For millions of music fans of HERC's generation - Generation X, the one that followed our parents' generation, the Baby Boomers (1946-1964) - Classic Rock is musical comfort food, readily available on the radio dial in just about every corner of this great nation. All of those familiar songs and artists from the albums we grew up listening to on vinyl while memorizing the liner notes. Or the 8-track tapes we shoved into the players of our muscle cars and cranked up the volume. To paraphrase Wooderson from Dazed and Confused, we got older but the music stayed the same age.
A few of the many bands heard on Classic Rock radio.
The term Classic Rock emerged in 1980 when, according to Wikipedia, a former AOR station in Cleveland, Ohio, switched formats and began playing rock hits from the mid 60s through 1980 and billing itself as "Cleveland's Classic Rock". Other stations followed their lead and in March 1981, Billboard introduced the Rock Albums and Top Tracks charts ranking airplay on AOR and classic rock stations across the U.S. In 1982, national radio consultant Lee Abrams developed his highly influential Timeless Rock format, which combined contemporary AOR hits with rock hits from the 1960s and 1970s. It was an refined extension of his previous SuperStars format, designed to appeal specifically to white males between the ages of 12 and 24, a demographic that included young HERC. In 1983, Houston station KRBE became the first station to actually use the term classic rock on air, popularizing the term which came to be the standard term used by the listening public for early album rock from the Sixties and Seventies. It marked the beginning of the end of radio stations that played all genres of popular music as more and more stations began focusing on specific audience demographics and the music that research determined they wanted to listen to. And then there was MTV...
Flash forward thirty years and Classic Rock is omnipresent in popular culture. The songs are used in commercials, video games, TV shows and movies. The acts are still touring and recording. And, amazingly, an entire new generation of fans, Generation Y, featuring those who were born beginning in the early 1980s through the early 2000s. But the format hasn't remained stagnant; as the years pass, the threshold for what constitutes Classic Rock music has changed and it is not uncommon to hear songs from the mid 80s to the early 90s on Classic Rock stations. But how are songs admitted into the Classic Rock pantheon?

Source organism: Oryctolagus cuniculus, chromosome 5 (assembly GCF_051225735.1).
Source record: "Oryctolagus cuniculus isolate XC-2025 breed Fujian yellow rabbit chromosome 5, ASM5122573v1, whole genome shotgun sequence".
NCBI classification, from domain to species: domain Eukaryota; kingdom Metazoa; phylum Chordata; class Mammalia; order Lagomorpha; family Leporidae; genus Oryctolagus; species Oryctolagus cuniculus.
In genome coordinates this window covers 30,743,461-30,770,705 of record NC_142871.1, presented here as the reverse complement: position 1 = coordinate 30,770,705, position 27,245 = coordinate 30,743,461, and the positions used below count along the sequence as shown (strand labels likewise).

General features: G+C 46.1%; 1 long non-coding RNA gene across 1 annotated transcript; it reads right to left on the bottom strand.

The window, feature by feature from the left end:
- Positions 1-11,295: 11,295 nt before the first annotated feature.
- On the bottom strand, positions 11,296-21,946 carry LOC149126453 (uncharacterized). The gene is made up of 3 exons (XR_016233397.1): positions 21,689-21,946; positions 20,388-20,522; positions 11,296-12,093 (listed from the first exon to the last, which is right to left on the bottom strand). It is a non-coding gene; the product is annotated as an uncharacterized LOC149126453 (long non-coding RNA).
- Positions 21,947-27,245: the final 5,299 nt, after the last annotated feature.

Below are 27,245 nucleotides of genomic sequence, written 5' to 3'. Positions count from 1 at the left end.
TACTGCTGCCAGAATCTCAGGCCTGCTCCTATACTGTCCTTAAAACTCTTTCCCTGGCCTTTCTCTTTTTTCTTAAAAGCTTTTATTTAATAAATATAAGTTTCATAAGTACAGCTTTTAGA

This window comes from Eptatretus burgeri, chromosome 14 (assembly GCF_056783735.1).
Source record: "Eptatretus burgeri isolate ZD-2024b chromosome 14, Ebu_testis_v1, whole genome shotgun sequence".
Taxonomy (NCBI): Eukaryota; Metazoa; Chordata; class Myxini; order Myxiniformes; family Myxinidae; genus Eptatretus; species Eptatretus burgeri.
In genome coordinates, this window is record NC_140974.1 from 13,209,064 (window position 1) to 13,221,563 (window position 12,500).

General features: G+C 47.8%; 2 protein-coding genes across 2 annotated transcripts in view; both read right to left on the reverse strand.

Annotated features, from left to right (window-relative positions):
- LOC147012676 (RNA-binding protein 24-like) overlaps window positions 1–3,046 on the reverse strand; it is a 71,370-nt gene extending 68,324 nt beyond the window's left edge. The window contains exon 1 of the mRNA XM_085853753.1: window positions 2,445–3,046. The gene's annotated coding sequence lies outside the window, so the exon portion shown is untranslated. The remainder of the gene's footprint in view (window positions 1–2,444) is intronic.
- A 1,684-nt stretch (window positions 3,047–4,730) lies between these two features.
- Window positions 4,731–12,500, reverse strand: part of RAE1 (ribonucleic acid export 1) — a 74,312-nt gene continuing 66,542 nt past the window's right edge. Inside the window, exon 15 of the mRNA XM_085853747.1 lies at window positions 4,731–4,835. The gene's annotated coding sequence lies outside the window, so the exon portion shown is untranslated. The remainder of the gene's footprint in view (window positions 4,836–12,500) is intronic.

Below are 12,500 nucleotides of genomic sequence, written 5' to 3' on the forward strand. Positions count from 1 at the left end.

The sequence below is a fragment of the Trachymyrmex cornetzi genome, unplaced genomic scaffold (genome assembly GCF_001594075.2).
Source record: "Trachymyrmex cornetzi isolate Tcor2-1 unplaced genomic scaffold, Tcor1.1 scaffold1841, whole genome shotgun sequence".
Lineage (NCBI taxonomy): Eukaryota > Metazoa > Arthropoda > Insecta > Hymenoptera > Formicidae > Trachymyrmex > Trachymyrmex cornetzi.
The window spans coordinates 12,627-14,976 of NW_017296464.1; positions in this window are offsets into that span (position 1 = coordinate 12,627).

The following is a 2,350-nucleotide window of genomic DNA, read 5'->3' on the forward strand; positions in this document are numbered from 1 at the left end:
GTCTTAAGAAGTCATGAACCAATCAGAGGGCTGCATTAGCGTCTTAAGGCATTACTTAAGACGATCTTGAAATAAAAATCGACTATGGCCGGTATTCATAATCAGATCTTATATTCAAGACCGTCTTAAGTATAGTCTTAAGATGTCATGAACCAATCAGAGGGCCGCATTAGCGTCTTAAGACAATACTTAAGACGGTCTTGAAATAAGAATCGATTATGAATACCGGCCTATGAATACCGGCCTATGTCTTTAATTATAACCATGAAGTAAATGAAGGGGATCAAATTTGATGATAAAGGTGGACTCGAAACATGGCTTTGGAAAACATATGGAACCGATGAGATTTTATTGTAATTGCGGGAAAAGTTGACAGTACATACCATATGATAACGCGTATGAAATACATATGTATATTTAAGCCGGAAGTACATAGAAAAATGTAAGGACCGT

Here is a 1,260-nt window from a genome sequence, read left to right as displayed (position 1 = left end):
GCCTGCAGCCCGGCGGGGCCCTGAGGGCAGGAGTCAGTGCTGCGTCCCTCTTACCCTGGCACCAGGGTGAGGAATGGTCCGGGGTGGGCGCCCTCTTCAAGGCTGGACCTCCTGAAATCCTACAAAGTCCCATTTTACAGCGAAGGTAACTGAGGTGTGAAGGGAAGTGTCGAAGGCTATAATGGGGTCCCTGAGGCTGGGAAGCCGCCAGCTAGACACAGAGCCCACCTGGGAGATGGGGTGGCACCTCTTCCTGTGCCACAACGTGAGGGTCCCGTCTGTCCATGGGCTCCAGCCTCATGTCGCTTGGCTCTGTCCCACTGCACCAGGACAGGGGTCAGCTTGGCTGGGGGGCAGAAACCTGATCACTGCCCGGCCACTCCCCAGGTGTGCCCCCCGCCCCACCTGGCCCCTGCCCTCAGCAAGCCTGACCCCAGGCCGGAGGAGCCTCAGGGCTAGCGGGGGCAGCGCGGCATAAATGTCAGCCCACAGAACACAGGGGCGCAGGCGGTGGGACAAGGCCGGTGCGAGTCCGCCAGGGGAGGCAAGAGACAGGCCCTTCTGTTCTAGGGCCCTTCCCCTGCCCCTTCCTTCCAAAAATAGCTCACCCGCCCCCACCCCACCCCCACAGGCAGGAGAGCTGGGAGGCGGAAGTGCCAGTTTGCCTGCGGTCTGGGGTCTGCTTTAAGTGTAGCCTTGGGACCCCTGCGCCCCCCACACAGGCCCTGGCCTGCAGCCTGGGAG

Through the years, radio stations have relied on listener feedback to fine-tune their programming. In the 80s, computer technology was introduced into the feedback equation, allowing researchers to gather even more information about the targeted demographic including how they listened to radio and what they liked to listen to. Success was measured in Arbitron ratings, which in turn allowed the more popular stations to charge more for advertising, the lifeblood of any commercial, terrestrial radio station.
Although HERC rarely listens to the radio nowadays, his favorite two local stations are still broadcasting Classic Rock, although one has a somewhat harder playlist with less music from the Sixties and the other has a softer, traditional Classic Rock playlist. By pure chance, HERC answered his land line about six weeks ago without first checking the caller ID. The lady on the phone explained that she was conducting a music survey and asked him if he was interested in participating. HERC answered affirmatively and she continued the questioning:
her: "Are you between the ages of 35-50?"HERC: "Yes"her: "Do you listen to either station A or station B?"HERC: "Yes"her: "Which one?"HERC: "Both"her: "Would you be interested in listening to music for two hours and taking home $70 for your time?"HERC: "YES!"
She then gave HERC the details, took some personal information (Taurus, walks on the beach at sunset and eyes) and said a mailing would arrive about a week before the actual session, confirming the details. The company actually called again to confirm the mailing had arrived and asked if HERC had any questions. The date of the session rolled around and HERC drove to the nearby hotel where it was being held. As he pulled in and parked, he noticed a large group of men smoking out in front of the building. As he got out and approached, he could see each and every one of them had an envelope similar to the one he had - they were all there for the survey as well. HERC spoke to a couple of them and found out one of them was a veteran of the survey sessions and was a little bummed that they were only getting $70 this time because just last year he took home $120 for one two hour session. The guy then explained to HERC what was going to go down once they got inside:
"They're gonna play short snippets of songs, all less than 10 seconds long but easily recognizable, and we punch in one of six preferences from 'hate it' to 'love it'. There's one break about an hour in but it's only 5 minutes so take care of business now."
HERC followed the herd of similar looking graying or balding men into the conference room, signed in and took a seat at a table near the front of the room, on the aisle. There were three columns of tables, each six deep with four chairs at each table. A projector and screen were set up at front of room with the projector connected to a laptop. A small mixing board which had a red iPod Nano jacked into it sat atop an amp that was connected to two speakers mounted on 4' stands on either side of the screen. Against one wall were coffee and hot tea and all the trimmings while water pitchers and glasses adorned each table. Most of the smoking men were grabbing coffee, too. HERC poured himself a glass of water and within five minutes, the session had begun.
This song recently topped a Classic Rock list